Dana Koziol received an MSN in leadership from Nebraska Wesleyan University. She is currently a faculty in the undergraduate traditional BSN program and ABSN program at Creighton University College of Nursing. Dana has been a registered nurse since 2009 working in inpatient mental health settings with geriatric, adult, and pediatric mental health patients. She has also been involved in several levels of leadership through hospital shared governance and participated in supervisory roles in hospital settings. Dana is currently a student at the University of Kansas Medical Center in the Post-Masters Doctor of Nursing Practice- Leadership program. Her teaching and future research interests include; leadership development, moral distress in nurses and nurse managers, and care delivery models.

Kevin Kupzyk, PhD; University of Nebraska Medical Center College of Nursing; Omaha, Nebraska

Kevin A. Kupzyk is an assistant professor and statistician at the University of Nebraska Medical Center. He received his training in quantitative methods in education at the University of Nebraska–Lincoln, and his research interests include multivariate statistics, assessment, longitudinal methods, structural equation modeling, latent growth curve modeling, power analysis, and multi-level modeling (mixed modeling). His duties involve teaching quantitative methods and statistical consulting, including data cleaning, database management, performing and interpreting quantitative analyses and collaborating in writing and preparing manuscripts for publication. He has extensive experience in assessing the psychometric properties of scales, is adept at handling large datasets, and working with longitudinal data from intervention studies.

Louise LaFramboise, PhD, RN; University of Nebraska Medical Center College of Nursing; Omaha, Nebraska

Dr. LaFramboise, Associate Professor and Assistant Dean at the University of Nebraska Medical Center (UNMC) College of Nursing was previously Director of the Baccalaureate Program. She noted students struggled with critical thinking in classroom and clinical settings. In service to the Nebraska State Board of Nursing, Dr. LaFramboise realized UNMC students were not alone in their critical thinking challenges. Recognizing the need for action, Dr. LaFramboise and colleagues sought to identify a valid and reliable tool to measure critical thinking in undergraduate nursing students as a first step in the process of more fully developing critical thinking ability in pre-licensure nursing students. In recognition of her academic accomplishments, in 2016 Dr. LaFramboise was an inaugural inductee into the UNMC Interprofessional Academy of Educators and in 2019 received the Virginia Tilden Leadership Award. She has been project director on three HRSA grants focused on developing innovative educational programs.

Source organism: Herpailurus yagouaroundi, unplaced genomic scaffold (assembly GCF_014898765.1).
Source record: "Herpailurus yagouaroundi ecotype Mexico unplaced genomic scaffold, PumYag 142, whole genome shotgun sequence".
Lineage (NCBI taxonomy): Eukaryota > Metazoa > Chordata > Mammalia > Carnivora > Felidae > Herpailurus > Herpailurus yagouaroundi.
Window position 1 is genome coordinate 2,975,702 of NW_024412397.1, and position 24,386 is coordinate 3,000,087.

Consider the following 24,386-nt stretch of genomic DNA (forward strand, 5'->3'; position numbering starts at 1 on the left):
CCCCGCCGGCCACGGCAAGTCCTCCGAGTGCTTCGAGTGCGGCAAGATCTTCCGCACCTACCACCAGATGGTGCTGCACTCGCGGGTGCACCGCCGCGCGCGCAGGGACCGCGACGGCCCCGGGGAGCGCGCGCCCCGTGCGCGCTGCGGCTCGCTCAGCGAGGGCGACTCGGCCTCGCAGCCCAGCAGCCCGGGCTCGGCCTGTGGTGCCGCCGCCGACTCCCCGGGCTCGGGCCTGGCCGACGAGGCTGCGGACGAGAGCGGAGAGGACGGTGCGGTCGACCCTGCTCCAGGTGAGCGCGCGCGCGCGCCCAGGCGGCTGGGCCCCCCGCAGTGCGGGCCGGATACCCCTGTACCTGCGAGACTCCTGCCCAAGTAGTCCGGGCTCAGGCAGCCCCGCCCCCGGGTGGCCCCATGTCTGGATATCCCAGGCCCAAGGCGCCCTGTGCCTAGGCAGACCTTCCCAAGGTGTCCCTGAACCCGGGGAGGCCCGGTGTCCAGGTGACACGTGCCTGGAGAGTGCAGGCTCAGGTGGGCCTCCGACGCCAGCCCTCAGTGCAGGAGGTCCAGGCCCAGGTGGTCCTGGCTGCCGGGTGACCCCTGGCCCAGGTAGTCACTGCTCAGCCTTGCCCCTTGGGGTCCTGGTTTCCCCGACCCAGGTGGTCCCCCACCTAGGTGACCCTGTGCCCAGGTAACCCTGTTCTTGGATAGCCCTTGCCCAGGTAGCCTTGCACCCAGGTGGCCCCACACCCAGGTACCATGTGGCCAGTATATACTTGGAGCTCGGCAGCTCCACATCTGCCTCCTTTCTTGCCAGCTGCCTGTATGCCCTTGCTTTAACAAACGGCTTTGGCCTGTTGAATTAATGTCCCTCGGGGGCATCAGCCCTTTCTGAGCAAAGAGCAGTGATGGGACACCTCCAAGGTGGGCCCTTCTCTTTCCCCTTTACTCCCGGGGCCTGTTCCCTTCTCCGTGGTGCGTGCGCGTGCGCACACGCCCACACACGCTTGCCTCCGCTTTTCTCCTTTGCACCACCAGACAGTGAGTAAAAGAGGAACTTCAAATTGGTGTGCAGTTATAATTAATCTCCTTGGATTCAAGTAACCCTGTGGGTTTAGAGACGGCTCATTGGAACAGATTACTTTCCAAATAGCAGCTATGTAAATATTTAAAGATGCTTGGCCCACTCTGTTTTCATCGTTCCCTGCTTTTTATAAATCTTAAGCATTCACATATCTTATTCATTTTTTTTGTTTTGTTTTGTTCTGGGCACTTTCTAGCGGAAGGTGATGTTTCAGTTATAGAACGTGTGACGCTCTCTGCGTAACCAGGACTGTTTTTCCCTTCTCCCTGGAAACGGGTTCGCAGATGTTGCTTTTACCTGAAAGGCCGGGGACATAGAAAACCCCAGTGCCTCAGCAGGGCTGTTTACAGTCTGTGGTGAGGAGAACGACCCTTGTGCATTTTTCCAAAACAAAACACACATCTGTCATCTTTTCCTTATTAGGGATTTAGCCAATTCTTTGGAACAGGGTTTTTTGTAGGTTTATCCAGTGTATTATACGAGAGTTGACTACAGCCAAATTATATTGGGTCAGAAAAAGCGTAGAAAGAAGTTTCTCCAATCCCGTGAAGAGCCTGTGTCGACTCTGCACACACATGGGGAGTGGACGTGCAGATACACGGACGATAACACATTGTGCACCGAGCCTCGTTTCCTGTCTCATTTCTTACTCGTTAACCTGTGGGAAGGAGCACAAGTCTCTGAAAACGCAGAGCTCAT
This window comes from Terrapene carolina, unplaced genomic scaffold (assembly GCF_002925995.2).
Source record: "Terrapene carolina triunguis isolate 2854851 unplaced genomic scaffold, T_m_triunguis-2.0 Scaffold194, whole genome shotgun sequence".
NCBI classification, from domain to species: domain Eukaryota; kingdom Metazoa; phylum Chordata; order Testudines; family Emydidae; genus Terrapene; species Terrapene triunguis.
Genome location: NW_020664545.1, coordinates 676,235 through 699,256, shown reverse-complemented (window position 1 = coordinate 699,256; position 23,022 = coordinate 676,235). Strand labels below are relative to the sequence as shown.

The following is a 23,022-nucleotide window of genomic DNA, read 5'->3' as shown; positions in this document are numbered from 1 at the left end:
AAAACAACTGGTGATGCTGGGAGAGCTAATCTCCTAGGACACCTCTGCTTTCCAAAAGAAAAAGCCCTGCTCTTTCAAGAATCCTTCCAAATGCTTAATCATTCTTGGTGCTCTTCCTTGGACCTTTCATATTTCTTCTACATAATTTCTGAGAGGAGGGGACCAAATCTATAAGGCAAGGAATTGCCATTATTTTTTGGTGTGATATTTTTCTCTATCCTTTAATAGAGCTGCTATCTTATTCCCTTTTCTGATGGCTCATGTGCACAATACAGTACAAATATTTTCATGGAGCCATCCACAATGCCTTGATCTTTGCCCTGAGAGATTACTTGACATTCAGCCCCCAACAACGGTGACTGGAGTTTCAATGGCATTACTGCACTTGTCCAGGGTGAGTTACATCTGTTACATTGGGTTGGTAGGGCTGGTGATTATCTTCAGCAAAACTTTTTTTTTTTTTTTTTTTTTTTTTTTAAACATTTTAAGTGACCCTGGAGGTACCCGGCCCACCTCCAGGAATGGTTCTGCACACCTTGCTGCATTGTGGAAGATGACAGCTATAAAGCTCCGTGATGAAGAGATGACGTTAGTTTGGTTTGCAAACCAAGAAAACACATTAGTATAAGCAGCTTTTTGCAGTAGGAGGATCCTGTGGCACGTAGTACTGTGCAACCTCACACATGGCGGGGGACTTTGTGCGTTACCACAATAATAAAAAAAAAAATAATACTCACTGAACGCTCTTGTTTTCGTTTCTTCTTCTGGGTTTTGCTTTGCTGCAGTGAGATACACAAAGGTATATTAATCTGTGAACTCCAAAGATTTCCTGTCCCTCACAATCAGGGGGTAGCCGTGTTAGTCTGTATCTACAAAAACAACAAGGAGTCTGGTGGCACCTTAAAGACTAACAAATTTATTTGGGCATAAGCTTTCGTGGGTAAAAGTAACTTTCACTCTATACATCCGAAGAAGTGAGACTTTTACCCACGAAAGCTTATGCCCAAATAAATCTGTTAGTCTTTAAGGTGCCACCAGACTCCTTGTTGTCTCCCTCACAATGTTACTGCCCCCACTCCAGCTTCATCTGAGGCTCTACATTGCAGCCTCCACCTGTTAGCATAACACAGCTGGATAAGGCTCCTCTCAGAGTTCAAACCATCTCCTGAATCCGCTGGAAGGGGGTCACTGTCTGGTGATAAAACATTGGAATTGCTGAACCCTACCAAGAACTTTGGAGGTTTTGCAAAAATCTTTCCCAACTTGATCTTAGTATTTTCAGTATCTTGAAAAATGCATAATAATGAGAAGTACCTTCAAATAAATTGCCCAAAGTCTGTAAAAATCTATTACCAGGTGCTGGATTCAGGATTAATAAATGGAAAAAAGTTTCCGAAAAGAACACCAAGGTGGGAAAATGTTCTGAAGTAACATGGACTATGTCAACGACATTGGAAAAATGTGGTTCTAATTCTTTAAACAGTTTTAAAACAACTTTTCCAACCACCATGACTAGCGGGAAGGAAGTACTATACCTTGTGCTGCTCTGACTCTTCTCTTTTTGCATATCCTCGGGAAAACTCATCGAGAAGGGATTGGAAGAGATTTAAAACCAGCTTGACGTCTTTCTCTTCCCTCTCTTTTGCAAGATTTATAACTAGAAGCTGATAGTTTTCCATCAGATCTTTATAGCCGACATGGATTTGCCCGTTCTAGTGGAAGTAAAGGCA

Lucy Leclerc, PhD, RN, NPD-BC; uLeadership; Atlanta, Georgia

Dr. Lucy Leclerc is an experienced researcher, executive leader, author, and frequent speaker to large healthcare groups from local to global audiences. Dr. Leclerc's expertise and research focus on the connection between relational leadership approaches and outcomes such as the AACN Healthy Work environment standards.

Jennifer Ledlow, MSN, RN, CCRN-K, CNL, CNE; University of Alabama at Birmingham; Birmingham, Alabama

Jennifer Ledlow received her BSN and MSN degrees from the University of Alabama at Birmingham (UAB) School of Nursing. She has over 17 years of nursing experience in a variety of settings, including medical/surgical, hospice, critical care, and administration. Ms. Ledlow is the UAB SON Nursing Simulation Coordinator and an Instructor.